This is what we voted for. An ambitious bunch of pied pipers who have led a devout vote bank towards devastation.
Another day draws to a close. I see an ambulance make its way silently down the road with only its lights flashing. We sit within our homes, the ones who are privileged to do so and watch the horror unfold. The less privileged are out there fighting every single day for survival. This is what we voted for.
I had some queries. Would greatly appreciate some insight on this virus which has everyone captive, enthralled and fearfully obsessed.
As of now, I know I should not travel to almost any international destination since this thing seems to be on speed. I should wash my hands at every given opportunity; not touch my face nor touch any surface in public places both of which are proving to be a full time challenge; sneeze into my elbow and pray that my office also decides to encourage working from home; buy hand sanitisers that are no longer available in the market and not bother with masks as they just spread panic and achieve nothing. Oh … and continue eating meats and eggs as that has nothing to do with anything other than the small interesting tidbit that Kerala has had a resurgence of bird flu and resulted in 12k chickens being culled.
Moving on from all of the above … I’d like to understand better how my state/country is managing the situation.
Let’s say I’m unwell and quarantine myself for 14 days within the four walls of my home. What am I supposed to look out for in these 2 weeks? Do I stop ordering stuff online as it would mean an assortment of delivery boys at my doorstep? Do I ask the maids to stay home as well? How exactly do you define quarantine?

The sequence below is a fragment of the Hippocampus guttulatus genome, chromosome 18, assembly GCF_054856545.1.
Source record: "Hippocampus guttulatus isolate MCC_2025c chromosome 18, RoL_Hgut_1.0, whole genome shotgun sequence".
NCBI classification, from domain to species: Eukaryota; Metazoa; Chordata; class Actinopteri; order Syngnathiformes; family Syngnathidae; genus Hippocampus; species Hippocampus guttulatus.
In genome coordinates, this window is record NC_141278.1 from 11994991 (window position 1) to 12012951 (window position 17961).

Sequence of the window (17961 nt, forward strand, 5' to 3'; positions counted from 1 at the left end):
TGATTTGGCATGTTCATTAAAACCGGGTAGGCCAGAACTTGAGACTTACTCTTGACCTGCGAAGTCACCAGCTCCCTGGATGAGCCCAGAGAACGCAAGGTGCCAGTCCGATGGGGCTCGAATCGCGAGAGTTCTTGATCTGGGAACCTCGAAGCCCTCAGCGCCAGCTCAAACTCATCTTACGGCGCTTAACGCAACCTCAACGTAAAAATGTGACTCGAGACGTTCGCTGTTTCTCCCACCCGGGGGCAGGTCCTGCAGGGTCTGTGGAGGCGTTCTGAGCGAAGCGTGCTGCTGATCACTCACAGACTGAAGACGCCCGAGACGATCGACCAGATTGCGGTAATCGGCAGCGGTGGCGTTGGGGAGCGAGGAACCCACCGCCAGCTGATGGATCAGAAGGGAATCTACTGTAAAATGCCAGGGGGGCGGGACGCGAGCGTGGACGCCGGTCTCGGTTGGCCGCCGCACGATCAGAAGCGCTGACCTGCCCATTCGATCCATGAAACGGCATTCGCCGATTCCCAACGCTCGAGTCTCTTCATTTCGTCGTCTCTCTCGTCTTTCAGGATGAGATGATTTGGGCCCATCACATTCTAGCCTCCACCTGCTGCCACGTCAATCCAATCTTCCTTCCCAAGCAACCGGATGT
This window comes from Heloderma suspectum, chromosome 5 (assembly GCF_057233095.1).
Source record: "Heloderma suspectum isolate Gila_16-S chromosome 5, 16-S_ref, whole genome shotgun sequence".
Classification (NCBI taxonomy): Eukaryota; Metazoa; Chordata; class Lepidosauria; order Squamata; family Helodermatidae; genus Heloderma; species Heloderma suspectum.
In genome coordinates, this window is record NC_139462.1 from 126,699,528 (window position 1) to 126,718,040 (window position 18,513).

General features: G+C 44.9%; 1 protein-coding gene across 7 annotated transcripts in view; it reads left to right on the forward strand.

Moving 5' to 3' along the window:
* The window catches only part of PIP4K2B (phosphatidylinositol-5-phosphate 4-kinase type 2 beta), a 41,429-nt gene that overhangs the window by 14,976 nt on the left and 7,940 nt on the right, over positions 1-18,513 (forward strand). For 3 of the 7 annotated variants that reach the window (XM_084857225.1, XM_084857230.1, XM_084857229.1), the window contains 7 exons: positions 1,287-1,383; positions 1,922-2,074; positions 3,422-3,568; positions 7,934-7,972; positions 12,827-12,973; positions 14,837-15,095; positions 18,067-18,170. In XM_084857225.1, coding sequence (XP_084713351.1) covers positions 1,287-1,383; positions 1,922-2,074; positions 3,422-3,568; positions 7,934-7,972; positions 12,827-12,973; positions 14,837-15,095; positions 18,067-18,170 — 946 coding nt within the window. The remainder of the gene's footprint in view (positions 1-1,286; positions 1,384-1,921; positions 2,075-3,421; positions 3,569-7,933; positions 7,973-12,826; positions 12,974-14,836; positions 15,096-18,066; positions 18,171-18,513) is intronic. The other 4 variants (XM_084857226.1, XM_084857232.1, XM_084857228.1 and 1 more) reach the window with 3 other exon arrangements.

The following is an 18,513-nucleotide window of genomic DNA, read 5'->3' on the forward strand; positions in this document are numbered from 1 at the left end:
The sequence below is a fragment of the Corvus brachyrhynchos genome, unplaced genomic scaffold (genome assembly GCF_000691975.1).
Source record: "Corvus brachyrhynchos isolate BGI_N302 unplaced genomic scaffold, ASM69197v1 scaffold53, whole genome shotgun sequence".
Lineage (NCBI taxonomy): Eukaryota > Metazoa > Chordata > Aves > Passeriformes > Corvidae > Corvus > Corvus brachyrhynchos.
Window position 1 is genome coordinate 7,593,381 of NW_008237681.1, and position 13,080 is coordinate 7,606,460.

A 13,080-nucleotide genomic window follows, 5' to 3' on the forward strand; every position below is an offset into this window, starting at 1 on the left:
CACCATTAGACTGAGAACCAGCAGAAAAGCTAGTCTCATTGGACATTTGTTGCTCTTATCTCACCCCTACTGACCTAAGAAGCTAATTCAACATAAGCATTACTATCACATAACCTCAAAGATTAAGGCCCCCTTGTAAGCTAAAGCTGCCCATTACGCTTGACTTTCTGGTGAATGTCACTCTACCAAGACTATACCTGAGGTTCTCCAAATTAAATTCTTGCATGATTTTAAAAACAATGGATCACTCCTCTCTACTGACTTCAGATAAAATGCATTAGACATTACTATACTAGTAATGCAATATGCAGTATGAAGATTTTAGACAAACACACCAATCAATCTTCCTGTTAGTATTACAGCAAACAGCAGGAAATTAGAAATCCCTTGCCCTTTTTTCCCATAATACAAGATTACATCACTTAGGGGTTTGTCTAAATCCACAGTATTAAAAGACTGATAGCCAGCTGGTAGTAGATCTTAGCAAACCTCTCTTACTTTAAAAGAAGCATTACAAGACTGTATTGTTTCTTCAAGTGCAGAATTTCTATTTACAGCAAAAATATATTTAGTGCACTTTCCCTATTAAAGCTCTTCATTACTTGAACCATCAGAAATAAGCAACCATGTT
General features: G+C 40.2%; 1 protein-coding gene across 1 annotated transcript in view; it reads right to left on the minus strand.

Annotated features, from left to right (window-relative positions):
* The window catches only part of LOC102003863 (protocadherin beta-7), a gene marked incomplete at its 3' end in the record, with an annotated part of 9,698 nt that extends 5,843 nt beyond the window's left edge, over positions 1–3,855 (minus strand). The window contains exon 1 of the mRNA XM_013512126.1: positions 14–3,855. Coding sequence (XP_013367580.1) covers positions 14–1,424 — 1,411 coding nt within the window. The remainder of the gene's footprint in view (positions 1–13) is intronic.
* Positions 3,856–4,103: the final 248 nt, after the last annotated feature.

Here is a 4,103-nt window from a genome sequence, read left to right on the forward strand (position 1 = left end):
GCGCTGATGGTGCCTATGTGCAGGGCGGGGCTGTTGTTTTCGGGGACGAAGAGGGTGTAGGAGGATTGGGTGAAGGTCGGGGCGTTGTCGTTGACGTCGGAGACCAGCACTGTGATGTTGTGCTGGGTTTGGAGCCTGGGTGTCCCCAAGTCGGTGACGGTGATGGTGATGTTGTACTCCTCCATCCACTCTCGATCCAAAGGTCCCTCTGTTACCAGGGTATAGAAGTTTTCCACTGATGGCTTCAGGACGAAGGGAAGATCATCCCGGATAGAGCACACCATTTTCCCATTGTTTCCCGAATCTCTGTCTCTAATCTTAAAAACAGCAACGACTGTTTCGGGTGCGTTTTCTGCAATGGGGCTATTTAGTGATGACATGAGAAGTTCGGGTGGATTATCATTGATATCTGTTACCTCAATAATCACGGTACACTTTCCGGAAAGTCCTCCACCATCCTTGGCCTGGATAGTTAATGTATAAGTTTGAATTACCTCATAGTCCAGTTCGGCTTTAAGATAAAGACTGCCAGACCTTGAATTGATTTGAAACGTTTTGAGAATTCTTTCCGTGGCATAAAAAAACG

At what point in those two weeks do I call for help? Is there some protocol to follow while in quarantine? Where does one call? Does one call for medics at home or call an ambulance? How equipped is the machinery to get people from point A to point B without infecting others? Does the entire family get transported into an excluded seclusion? Do you get to take your digital devices into isolation as well? What about children? What about pets or are they just left to fend for themselves while the family goes off into an impenetrable fortress?
What happens if one is tested positive? Since there is no treatment as of now, how do people get better? There must be some protocol since everyone doesn’t depart for the holy land after being infected. Or does it mean that one can have the virus but not the disease?
If all those tested positive are placed together in an isolation ward … will they keep transferring the virus from one to the other in an endless merry go round?
What happens when you emerge unscathed from isolation? Can you go back into the world of living as super beings who are no longer susceptible or do you go into hiding once again?
When schools start closing down, events start getting canceled and people invest in masks like its the biggest thing on the stock market … then it raises some basic questions. Could you answer some of them for me, please?